6. Remember that A-players are always free
It can be easy to get hung up on things like salary, particularly when you’re going after top talent at the senior level. But that’s a mistake. I have no qualms paying an executive on my team three, four, or five hundred thousand dollars — or whatever the price may be — because if they’re truly an A-player, then they’re going to be adding millions and millions of dollars worth of value to the company. That’s an important point to make because those are the types of people you’re looking for — the ones who will really make a huge difference to your company.
7. Let go of the control
Let your A-players be A-players and get out of their way. Yes, I know you founded the company, and struggled to build this baby out of your bedroom or maybe the local coffee shop. But, once you hire A-players who offset your weaknesses, you’ve got to let them be A-players by giving them the autonomy and decision-making authority they need.
Micromanaging A-players doesn’t work. If you do it, they’ll just leave. Great CEOs know how to let go and let their team help run the company. That means you don’t need to make every decision. In fact, the fewer decisions you need to make, the better off you and your company will be.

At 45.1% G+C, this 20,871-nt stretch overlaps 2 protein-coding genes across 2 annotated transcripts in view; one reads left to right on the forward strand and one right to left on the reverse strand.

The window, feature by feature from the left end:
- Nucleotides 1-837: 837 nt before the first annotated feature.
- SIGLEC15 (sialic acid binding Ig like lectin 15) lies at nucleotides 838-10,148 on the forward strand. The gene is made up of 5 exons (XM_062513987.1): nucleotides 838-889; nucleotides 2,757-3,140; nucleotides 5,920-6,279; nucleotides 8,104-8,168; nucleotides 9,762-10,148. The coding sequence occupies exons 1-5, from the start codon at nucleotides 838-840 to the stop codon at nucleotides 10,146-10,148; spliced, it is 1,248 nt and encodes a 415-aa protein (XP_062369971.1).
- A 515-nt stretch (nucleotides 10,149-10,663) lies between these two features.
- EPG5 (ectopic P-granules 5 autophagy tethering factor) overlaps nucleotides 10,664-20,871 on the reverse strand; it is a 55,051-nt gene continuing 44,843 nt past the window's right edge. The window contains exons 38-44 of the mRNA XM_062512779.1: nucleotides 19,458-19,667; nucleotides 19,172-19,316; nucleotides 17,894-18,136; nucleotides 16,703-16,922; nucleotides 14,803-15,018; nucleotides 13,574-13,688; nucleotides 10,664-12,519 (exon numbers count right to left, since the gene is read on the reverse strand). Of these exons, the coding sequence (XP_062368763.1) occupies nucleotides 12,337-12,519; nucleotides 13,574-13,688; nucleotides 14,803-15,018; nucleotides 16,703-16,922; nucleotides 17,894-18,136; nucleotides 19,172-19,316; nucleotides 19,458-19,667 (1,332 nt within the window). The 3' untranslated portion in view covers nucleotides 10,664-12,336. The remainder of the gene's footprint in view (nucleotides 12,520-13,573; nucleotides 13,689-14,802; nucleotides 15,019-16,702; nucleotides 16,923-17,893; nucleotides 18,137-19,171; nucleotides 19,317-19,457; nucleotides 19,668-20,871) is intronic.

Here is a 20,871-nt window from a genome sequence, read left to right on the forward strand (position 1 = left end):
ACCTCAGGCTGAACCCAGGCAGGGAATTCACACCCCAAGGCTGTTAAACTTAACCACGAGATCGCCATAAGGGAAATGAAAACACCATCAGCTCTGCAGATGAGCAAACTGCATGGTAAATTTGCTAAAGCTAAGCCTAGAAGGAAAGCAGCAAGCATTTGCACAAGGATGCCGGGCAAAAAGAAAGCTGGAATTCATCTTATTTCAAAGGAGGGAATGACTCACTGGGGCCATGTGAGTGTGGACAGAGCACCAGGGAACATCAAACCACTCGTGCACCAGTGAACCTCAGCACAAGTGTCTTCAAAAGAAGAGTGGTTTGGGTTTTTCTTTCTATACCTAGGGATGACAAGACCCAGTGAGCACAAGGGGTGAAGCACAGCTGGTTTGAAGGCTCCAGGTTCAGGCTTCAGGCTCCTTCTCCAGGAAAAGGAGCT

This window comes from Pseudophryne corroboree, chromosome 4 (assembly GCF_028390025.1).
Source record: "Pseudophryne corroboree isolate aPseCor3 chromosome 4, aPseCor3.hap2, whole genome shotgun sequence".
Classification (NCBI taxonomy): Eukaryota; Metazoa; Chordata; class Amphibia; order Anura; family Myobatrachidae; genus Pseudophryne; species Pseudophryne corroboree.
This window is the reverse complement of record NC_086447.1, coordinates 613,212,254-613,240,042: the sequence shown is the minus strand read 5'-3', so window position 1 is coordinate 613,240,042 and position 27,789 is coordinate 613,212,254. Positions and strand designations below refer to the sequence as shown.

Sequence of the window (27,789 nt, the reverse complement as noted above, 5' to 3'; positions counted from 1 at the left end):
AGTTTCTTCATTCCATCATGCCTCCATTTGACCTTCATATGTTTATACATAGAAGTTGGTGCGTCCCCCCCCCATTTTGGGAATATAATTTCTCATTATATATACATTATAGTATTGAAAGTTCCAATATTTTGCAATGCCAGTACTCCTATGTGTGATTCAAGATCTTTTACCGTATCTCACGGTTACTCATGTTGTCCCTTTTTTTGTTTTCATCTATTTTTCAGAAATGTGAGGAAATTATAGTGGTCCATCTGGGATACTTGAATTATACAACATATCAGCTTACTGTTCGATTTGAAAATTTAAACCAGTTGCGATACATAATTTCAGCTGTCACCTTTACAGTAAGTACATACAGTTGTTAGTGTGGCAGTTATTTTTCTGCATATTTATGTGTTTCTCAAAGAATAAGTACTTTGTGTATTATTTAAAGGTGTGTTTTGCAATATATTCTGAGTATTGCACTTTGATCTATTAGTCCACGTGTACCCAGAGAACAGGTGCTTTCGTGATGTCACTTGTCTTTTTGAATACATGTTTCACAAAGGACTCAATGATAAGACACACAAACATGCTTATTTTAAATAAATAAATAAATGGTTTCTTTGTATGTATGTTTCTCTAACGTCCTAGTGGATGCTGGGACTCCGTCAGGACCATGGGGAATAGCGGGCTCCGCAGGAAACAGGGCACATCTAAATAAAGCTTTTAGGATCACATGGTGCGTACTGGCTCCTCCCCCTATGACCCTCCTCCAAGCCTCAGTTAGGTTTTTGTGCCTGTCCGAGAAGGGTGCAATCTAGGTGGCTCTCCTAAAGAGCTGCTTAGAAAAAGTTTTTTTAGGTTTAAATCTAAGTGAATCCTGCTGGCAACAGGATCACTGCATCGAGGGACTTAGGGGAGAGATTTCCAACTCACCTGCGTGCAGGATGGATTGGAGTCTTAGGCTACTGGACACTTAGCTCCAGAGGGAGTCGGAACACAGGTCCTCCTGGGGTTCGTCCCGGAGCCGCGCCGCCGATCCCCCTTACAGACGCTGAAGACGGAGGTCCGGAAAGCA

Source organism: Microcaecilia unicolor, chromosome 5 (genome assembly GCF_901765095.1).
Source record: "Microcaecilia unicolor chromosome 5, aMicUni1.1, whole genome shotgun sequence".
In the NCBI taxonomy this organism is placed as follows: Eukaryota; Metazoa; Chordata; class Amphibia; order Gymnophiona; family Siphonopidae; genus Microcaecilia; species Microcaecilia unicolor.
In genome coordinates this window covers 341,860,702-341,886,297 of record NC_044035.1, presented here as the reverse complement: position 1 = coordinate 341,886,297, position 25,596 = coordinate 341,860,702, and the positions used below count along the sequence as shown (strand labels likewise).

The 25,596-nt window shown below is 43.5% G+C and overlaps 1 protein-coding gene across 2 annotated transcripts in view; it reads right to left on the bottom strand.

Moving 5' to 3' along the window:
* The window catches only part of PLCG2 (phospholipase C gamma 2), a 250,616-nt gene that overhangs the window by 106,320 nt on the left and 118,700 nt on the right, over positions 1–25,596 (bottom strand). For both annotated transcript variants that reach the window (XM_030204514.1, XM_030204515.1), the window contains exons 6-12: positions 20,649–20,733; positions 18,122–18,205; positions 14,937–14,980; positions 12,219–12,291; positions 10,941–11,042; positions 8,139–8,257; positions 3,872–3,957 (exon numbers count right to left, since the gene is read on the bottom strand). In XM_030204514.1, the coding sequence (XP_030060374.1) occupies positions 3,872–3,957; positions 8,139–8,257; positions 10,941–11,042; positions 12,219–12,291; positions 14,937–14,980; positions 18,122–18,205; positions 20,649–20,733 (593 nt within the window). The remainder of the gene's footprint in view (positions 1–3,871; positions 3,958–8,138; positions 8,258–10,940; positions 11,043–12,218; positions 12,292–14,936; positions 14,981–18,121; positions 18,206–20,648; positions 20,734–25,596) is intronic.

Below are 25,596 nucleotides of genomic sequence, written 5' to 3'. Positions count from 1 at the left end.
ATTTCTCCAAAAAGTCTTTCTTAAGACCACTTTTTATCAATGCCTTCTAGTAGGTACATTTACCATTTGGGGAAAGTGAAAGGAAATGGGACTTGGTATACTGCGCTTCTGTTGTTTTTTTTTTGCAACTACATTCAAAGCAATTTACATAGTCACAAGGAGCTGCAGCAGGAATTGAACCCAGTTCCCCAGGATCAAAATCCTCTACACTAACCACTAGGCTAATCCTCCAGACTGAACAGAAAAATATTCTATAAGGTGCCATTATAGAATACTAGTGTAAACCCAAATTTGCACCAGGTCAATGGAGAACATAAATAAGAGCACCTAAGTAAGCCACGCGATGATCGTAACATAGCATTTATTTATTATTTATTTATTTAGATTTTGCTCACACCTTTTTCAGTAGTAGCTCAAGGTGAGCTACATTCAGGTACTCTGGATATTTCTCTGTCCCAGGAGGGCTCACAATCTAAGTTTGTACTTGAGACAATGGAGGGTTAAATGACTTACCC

Hiring the right people is essential for any business and it’s easier said than done. But I promise you that if you follow the advice I’ve outlined above, you’ll be ahead of most and will have saved yourself the better part of two decades that it’s taken me to figure all of this out.
Michael Hyatt became a self-made millionaire when he was just 25 and built two highly successful tech firm valued in the hundreds of millions. Today, he ranks as one of Canada’s top entrepreneurs, is a celebrated “Dragon” on CBC’s new sensation Dragons’ Den – Next Gen Den, and is a weekly Business Commentator on CBC News Network. Michael has also co-hosted and appeared on CBC’s Lang & O’Leary, Fortune Hunters and on the cover of Canadian Business Magazine.